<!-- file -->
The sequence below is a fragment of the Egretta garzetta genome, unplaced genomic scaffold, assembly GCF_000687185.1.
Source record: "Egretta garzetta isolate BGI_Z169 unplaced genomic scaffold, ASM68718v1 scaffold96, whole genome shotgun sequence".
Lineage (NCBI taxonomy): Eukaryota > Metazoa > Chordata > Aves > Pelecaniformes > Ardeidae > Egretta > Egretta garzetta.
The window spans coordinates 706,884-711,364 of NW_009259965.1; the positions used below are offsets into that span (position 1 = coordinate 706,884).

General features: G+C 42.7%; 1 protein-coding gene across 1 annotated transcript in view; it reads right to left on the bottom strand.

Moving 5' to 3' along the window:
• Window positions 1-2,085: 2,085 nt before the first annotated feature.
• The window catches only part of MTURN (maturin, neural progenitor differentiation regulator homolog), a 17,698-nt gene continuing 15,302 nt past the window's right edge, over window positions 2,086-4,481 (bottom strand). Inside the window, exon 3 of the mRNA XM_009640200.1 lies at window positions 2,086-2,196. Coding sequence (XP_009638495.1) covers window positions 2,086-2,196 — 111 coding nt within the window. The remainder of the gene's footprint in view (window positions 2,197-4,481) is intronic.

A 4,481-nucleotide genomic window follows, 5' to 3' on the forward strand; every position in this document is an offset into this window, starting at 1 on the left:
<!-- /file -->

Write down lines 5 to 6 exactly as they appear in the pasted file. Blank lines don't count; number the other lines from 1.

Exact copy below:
General features: G+C 42.7%; 1 protein-coding gene across 1 annotated transcript in view; it reads right to left on the bottom strand.

Moving 5' to 3' along the window: